Economic models of developing countries in the global ecnomy
Three theoretical models on economic policies of developing countries are developed. The first model explains the economic rationale for the observed policy combination of a developing country (inviting foreign direct investment (FDI) through education investment (EDI)) and the interest of a multinational corporation (MNC) about the local labor quality when it contemplates FDI. Information on local labor is the source of a more efficient contract for the MNC with local labor, and the local government can benefit both agents through EDI, FDI and information sharing. However, the policy tends to benefit the government and the MNC at the expense of local labor welfare. A new concept term take-off point, the point at which the government starts making EDI, is introduced. The behavior of take-off point is the main focus of the model. The second model investigates the welfare effects for a developed country which mandates child labor prohibition by their developing country trading partner. The model addresses this issue using human capital accumulation theory and general equilibrium trade theory. It is shown that the distinction between the short run and the long run effects of child labor policy is very important, both in magnitude and direction of influence. The incorporation of increasing returns to scale technology in the trade model can lead to a situation in which child labor prohibition converts the importer-exporter positions. The framework introduced here is generally applicable to analyses of policy change which entails human capital accumulation processes. Finally, an endogenous growth model is developed to show the possible link between economic growth and production stability resulted from economic integration. Welfare implications are even stronger; economic integration is always welfare improving if it reduces production volatilities, regardless if the growth rate increases or not. While, the market equilibrium rate of growth is lower than the optimal growth rate, but the government can achieve the latter through a combined policy of subsidy and production stabilization. Production stabilization also reduces the level of subsidy, even if subsidies alone can achieve the optimal growth rate.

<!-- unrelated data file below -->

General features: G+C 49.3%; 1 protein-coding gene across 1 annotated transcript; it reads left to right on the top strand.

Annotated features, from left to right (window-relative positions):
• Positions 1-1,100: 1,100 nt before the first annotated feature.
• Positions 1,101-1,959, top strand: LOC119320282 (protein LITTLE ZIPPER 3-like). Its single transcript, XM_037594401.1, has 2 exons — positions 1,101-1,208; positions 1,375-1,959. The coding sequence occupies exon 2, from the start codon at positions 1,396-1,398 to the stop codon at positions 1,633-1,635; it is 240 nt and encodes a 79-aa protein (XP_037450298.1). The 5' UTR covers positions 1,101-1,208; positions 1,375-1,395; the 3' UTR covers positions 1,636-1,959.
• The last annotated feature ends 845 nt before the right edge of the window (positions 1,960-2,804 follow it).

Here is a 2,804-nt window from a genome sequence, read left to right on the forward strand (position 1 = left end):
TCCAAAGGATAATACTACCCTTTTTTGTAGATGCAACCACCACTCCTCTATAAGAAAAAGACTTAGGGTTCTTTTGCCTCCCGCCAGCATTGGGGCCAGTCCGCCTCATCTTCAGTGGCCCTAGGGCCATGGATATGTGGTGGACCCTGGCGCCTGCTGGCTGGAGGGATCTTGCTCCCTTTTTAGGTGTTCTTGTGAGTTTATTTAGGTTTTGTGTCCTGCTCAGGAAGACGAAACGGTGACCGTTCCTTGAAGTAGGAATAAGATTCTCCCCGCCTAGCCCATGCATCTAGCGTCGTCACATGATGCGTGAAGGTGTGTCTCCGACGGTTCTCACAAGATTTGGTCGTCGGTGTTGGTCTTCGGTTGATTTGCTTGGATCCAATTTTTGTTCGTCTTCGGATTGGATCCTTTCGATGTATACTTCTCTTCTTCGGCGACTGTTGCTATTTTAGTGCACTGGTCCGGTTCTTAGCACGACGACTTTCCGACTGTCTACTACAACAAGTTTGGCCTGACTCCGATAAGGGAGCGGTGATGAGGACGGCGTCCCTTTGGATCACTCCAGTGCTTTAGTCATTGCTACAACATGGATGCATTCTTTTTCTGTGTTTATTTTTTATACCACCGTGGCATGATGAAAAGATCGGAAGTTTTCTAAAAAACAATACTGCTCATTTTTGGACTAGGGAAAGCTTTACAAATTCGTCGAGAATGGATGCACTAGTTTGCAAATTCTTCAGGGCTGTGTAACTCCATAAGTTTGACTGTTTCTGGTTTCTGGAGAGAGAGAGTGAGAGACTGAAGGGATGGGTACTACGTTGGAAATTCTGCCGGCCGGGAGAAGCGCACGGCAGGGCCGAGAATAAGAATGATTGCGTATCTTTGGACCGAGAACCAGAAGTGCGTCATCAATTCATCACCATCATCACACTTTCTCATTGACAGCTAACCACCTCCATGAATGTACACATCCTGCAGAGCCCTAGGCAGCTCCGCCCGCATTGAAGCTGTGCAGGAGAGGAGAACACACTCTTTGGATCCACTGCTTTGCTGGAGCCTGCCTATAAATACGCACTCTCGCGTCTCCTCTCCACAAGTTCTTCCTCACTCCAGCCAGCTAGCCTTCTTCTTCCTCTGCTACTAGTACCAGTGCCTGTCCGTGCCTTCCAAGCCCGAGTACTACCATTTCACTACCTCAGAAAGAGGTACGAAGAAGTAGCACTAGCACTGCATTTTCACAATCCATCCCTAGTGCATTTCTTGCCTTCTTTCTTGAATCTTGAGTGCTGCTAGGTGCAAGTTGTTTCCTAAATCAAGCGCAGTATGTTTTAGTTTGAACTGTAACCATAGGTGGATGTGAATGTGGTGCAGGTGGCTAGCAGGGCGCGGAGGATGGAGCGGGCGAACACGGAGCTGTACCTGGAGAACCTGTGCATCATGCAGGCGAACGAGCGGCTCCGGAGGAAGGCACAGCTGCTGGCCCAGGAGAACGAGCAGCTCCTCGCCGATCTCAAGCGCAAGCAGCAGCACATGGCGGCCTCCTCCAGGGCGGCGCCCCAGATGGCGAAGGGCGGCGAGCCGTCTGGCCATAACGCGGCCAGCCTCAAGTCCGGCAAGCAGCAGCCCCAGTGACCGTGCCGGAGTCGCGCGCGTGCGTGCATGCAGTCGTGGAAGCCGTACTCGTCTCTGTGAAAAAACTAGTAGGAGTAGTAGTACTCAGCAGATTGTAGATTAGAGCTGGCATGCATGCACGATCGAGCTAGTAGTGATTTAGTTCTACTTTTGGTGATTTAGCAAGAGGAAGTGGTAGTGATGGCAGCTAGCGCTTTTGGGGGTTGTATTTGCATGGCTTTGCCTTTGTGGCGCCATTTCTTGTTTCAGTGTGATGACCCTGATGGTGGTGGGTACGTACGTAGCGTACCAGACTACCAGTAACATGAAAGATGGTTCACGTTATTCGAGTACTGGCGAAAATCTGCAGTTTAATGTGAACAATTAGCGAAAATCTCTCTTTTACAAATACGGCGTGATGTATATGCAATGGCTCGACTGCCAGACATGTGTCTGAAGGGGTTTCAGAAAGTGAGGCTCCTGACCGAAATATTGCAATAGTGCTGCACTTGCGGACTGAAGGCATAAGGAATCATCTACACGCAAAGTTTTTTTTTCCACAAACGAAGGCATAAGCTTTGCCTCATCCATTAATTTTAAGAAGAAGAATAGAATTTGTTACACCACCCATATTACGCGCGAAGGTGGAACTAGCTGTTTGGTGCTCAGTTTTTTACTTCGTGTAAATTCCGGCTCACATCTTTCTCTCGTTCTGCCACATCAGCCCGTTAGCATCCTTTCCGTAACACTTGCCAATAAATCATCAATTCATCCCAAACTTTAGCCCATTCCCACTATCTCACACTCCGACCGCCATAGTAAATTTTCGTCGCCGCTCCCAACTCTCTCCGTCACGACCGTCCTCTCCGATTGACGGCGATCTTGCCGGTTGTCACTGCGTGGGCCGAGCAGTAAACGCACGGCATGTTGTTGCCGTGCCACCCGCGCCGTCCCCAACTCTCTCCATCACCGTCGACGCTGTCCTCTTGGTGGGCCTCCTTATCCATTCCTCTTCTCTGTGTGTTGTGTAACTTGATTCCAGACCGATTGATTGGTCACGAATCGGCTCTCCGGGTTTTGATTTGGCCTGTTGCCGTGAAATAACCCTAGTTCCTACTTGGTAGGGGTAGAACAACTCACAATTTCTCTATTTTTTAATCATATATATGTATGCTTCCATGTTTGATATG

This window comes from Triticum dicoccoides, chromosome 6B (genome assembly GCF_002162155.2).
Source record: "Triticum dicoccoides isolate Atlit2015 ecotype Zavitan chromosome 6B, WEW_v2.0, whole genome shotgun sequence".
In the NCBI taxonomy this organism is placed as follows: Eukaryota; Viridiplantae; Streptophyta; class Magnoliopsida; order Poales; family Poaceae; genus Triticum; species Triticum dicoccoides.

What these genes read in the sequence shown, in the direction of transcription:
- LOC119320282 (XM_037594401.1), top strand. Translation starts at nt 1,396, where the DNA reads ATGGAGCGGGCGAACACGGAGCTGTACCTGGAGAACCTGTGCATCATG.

School:The Ohio State University
School Location:USA - Ohio
Source Type:Master's Thesis
Keywords:education investment foreign direct information transaction labor quality child standards importer exporter conversion human capital accumulation endogenous growth economic integration production stability income uncertainty
Date of Publication:01/01/2003